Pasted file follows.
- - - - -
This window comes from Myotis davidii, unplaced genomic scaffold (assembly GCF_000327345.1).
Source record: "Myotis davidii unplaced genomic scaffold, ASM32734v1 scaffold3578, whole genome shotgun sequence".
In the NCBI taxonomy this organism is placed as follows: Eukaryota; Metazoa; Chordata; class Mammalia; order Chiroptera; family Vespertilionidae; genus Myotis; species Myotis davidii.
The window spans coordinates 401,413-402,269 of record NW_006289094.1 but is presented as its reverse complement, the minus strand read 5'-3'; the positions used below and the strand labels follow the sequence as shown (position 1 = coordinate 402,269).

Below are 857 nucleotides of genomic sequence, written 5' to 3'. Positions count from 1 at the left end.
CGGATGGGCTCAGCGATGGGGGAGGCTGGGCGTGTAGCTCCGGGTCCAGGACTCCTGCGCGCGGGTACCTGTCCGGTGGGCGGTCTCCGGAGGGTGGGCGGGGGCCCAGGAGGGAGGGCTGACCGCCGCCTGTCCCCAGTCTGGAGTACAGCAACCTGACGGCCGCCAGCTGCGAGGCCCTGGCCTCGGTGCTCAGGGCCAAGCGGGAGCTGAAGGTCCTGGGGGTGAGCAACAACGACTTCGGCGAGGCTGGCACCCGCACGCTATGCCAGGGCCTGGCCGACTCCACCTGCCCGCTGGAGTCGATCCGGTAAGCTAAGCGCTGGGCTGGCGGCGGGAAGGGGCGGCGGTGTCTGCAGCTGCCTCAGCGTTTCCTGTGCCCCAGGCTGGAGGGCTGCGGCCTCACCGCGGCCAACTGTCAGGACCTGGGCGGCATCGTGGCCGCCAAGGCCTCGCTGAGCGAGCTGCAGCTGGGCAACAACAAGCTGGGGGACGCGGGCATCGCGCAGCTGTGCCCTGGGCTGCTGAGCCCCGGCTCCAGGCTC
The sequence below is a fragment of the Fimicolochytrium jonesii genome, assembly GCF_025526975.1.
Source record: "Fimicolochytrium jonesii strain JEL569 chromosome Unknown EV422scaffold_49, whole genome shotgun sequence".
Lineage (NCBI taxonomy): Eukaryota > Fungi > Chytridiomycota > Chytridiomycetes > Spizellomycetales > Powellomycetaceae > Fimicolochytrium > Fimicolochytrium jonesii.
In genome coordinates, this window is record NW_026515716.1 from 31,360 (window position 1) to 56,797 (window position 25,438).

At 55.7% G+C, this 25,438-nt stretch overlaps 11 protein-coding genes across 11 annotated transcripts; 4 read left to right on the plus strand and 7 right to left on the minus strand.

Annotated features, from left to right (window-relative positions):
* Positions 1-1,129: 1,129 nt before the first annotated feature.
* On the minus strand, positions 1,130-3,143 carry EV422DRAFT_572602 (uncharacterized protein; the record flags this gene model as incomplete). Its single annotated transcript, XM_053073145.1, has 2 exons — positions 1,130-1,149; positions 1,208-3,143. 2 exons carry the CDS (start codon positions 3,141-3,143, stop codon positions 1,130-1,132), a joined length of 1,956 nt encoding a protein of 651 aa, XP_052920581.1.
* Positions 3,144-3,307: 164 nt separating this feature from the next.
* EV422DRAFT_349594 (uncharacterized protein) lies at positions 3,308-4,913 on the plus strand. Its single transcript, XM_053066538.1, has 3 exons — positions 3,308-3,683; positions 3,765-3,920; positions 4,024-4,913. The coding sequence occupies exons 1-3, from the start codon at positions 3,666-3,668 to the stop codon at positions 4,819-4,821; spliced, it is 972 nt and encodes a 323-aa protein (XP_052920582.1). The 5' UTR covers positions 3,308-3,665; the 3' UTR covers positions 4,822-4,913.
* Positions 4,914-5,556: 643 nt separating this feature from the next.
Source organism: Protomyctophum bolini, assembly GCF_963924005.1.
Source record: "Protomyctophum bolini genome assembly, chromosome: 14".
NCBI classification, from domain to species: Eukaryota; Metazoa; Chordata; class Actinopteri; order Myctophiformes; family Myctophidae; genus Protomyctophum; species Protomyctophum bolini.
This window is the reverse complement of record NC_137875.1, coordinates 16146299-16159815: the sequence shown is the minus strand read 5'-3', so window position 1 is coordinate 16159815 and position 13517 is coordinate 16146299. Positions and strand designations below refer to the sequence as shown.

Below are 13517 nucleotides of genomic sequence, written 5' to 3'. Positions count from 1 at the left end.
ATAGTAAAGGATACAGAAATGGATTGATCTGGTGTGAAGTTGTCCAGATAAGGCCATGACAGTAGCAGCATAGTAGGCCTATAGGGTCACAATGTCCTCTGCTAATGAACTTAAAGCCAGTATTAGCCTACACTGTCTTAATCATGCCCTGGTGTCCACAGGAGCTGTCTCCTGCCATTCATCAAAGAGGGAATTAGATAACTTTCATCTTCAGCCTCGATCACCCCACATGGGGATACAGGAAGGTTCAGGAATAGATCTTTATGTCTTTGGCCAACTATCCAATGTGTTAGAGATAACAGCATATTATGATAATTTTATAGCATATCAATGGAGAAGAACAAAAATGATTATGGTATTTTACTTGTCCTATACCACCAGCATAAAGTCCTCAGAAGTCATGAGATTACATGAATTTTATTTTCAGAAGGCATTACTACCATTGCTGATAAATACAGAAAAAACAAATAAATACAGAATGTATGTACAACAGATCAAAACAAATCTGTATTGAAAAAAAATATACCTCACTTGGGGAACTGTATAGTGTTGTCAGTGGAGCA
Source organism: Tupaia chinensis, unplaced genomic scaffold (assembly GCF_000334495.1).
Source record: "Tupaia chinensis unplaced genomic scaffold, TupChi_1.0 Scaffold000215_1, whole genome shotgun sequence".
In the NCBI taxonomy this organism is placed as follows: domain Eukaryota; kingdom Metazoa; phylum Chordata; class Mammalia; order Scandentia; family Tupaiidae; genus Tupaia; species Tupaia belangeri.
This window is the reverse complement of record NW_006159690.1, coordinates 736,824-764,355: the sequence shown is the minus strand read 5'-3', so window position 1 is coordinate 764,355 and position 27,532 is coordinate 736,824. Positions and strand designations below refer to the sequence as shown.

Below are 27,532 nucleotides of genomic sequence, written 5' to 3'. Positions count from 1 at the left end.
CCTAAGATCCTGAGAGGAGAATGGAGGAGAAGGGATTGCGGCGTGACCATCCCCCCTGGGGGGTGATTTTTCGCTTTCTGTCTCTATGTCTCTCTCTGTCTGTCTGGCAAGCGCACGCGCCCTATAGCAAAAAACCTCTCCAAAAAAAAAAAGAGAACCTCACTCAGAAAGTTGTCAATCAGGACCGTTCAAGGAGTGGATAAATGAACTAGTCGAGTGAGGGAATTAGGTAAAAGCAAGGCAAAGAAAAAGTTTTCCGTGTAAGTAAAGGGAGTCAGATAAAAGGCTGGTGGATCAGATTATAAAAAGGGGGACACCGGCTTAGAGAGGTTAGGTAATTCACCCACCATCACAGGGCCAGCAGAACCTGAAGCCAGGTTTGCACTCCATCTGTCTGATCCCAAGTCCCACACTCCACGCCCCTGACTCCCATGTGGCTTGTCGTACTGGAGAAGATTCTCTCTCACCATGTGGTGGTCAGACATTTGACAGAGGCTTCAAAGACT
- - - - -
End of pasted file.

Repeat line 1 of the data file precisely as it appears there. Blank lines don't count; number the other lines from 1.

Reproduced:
This window comes from Myotis davidii, unplaced genomic scaffold (assembly GCF_000327345.1).